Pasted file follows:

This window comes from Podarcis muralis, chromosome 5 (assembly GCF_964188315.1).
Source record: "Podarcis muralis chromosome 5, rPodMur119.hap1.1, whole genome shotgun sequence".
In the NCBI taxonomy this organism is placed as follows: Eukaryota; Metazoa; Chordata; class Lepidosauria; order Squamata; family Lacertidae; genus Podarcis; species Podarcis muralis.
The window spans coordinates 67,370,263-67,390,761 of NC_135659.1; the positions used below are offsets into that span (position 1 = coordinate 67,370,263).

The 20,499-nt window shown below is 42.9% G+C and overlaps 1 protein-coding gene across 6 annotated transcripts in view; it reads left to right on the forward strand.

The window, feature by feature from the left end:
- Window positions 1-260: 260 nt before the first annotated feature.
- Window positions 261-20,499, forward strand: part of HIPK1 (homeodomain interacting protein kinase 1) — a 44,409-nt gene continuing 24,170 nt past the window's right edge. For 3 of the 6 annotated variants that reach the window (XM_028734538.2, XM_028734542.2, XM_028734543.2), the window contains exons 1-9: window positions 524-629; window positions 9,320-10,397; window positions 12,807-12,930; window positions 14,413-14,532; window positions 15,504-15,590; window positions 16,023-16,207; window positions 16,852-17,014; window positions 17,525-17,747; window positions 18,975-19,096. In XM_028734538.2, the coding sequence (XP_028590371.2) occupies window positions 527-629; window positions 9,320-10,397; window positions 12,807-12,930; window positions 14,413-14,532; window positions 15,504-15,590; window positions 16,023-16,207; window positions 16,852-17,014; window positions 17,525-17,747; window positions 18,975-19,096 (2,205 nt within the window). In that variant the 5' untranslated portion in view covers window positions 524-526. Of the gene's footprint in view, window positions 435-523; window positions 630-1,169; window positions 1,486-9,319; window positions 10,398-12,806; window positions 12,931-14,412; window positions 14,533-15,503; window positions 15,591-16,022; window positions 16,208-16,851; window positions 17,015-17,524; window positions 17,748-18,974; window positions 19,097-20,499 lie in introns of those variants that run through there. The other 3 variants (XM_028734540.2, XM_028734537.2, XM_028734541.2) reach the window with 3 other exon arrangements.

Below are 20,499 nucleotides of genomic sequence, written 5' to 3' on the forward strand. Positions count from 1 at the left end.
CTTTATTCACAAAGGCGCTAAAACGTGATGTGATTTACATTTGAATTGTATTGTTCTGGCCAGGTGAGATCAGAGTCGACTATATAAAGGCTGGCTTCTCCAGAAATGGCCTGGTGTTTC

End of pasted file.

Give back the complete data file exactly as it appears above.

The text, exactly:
This window comes from Podarcis muralis, chromosome 5 (assembly GCF_964188315.1).
Source record: "Podarcis muralis chromosome 5, rPodMur119.hap1.1, whole genome shotgun sequence".
In the NCBI taxonomy this organism is placed as follows: Eukaryota; Metazoa; Chordata; class Lepidosauria; order Squamata; family Lacertidae; genus Podarcis; species Podarcis muralis.
The window spans coordinates 67,370,263-67,390,761 of NC_135659.1; the positions used below are offsets into that span (position 1 = coordinate 67,370,263).

The 20,499-nt window shown below is 42.9% G+C and overlaps 1 protein-coding gene across 6 annotated transcripts in view; it reads left to right on the forward strand.

The window, feature by feature from the left end:
- Window positions 1-260: 260 nt before the first annotated feature.
- Window positions 261-20,499, forward strand: part of HIPK1 (homeodomain interacting protein kinase 1) — a 44,409-nt gene continuing 24,170 nt past the window's right edge. For 3 of the 6 annotated variants that reach the window (XM_028734538.2, XM_028734542.2, XM_028734543.2), the window contains exons 1-9: window positions 524-629; window positions 9,320-10,397; window positions 12,807-12,930; window positions 14,413-14,532; window positions 15,504-15,590; window positions 16,023-16,207; window positions 16,852-17,014; window positions 17,525-17,747; window positions 18,975-19,096. In XM_028734538.2, the coding sequence (XP_028590371.2) occupies window positions 527-629; window positions 9,320-10,397; window positions 12,807-12,930; window positions 14,413-14,532; window positions 15,504-15,590; window positions 16,023-16,207; window positions 16,852-17,014; window positions 17,525-17,747; window positions 18,975-19,096 (2,205 nt within the window). In that variant the 5' untranslated portion in view covers window positions 524-526. Of the gene's footprint in view, window positions 435-523; window positions 630-1,169; window positions 1,486-9,319; window positions 10,398-12,806; window positions 12,931-14,412; window positions 14,533-15,503; window positions 15,591-16,022; window positions 16,208-16,851; window positions 17,015-17,524; window positions 17,748-18,974; window positions 19,097-20,499 lie in introns of those variants that run through there. The other 3 variants (XM_028734540.2, XM_028734537.2, XM_028734541.2) reach the window with 3 other exon arrangements.

Below are 20,499 nucleotides of genomic sequence, written 5' to 3' on the forward strand. Positions count from 1 at the left end.
CTTTATTCACAAAGGCGCTAAAACGTGATGTGATTTACATTTGAATTGTATTGTTCTGGCCAGGTGAGATCAGAGTCGACTATATAAAGGCTGGCTTCTCCAGAAATGGCCTGGTGTTTC